Agile Sprinting in the Age of Low-code

Agile development provides many benefits to software development, if executed well.  I’m not going into a lengthy definition of the intricacies and pitfalls of how you run an Agile development project.  This article takes a deeper look at one aspect of Agile: The Sprint.

Perhaps slightly over-simplified for the most puritanical Agile process enthusiasts out there, this short description for The Sprint provides a good starting point to build a discussion: A sprint is a short race to a defined end.  It’s simple.  It’s straightforward.  It’s short.

The most often used sprint duration is two weeks. So, in two weeks you want to achieve a set goal, or goals, with a defined result or deliverable.  Business and IT work together and fine-tune what is being achieved during the Sprint.  It’s like rapid prototyping, but you don’t want to throw it away afterwards.

Now let’s consider the emerging low-code development platform movement.  One of the first things to make clear is that it is not “no-code” – but “low-code”.  I make this distinction quite clear, because at some point, if the defined end-goal of a Sprint includes a real business application with at least a few complex business rules and multiple data sources, some coding will be required somewhere.

Don’t slow down your Sprint to a Stroll

The goals of low-code mesh well with the Sprint concept. Low-code provides a developer with the capability to rapidly build complete applications that can span multiple user experiences (for example web and mobile).  A good low-code platform handles all the underlying tedious and mundane aspects of software development, like creating the data layer, handling communications between the front and back ends, addressing cross-browser inconsistencies, negotiating integration between disparate data sources, etc.

There are plenty of examples in the real world where we apply technology to make the task quicker.  We use cars instead of a horse and buggy.  We use chainsaws instead of axes.  Engine powered ships replaced sails and so on…

Yet many Sprinting development teams are still holding on to development tools that require loads of effort and programming tediousness. And thus, their resulting Sprints do not actually result in potentially shippable software as their methodology suggests.

Their pretty and spatially planned multi-coloured 3M sticky-notes won’t compensate for the self-limiting assumptions they have accepted to conjure the notion of a Sprint. It’s simply a chunk of work being performed in two weeks with the accepted defined result of that with which the next two-week Sprint will commence work with in one fortnight.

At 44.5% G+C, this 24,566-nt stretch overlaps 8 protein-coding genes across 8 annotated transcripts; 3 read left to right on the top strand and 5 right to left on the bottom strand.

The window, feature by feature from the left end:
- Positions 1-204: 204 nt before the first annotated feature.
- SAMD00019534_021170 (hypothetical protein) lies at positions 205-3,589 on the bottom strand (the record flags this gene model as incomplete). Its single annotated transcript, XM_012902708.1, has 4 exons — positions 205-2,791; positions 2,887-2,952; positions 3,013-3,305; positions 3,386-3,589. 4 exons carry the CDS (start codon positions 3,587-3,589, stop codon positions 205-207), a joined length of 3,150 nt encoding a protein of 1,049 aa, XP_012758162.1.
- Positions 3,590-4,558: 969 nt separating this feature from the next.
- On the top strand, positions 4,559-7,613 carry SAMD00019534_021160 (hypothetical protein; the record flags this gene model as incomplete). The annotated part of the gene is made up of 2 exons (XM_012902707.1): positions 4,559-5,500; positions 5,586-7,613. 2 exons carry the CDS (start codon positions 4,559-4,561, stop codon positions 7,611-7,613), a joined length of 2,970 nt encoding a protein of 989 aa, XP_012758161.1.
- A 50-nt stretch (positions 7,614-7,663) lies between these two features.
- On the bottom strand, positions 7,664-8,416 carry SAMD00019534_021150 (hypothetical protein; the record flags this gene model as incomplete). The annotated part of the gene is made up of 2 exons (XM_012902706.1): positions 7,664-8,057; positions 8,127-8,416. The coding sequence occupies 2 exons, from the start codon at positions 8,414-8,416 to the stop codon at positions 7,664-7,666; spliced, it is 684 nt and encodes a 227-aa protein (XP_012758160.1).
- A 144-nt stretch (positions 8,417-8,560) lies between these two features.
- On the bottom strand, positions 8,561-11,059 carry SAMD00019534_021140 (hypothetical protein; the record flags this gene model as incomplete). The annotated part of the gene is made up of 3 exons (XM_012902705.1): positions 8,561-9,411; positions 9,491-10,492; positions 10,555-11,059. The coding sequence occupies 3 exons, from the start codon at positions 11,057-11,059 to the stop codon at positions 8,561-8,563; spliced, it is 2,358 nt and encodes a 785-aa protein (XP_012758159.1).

Some may argue that the use of frameworks addresses much of the mundane coding.  However, this author has seen numerous frameworks come and go over relatively short periods. This is adding to the cost of development – not reducing it.  It means that an organisation is producing “legacy applications” at an alarming rate – because these applications need to be maintained; and having three, four or five different frameworks is creating a productivity drag – like barnacles on a ship – and deepening technical debt.

Get more out of your Sprint with low-code

To become truly agile, it is crucial to move to a low-code application development approach. Consider these important elements when selecting a low-code development platform to transform your Sprints from fortnight chunks-of-work to end-result-bearing races:

  1. Visual creation of UI components – allow the developer to easily develop UI views and have the software handle underlying areas such as swapping between views in a Single Page Application model.
  2. Assist the developer in styling with built-in support for Google’s Material Design. Including complementary colour schemes.
  3. Provide a “Mobile First” approach to UI development, including responsive design handling. But don’t forget about your power users! When building desktop applications, make sure you can strike a different balance between UI screen real estate and productive control.
  4. Create a Data Services layer for accessing underlying tables and insulating your UI and business rules from the details of database access.
  5. Support for collaborative development.
  6. Support for one-click deployment, whether that be to on-premises servers or cloud environments.
  7. Make it easy for developers to re-use components.
  8. Provide a business rules engine to centralize tasks like data validation, and the synchronization of data management across multiple user experience deployments, etc.
  9. Make it easy to do active prototyping – where this work is retained in the actual development.
  10. And after it’s in Production – make it easy and quick to maintain.

The Agile Sprint has provided a great approach for building modern complex business applications.  Developers need to update the tools they are using to get more out of Sprints. Throw away the axe and grab your chainsaw!

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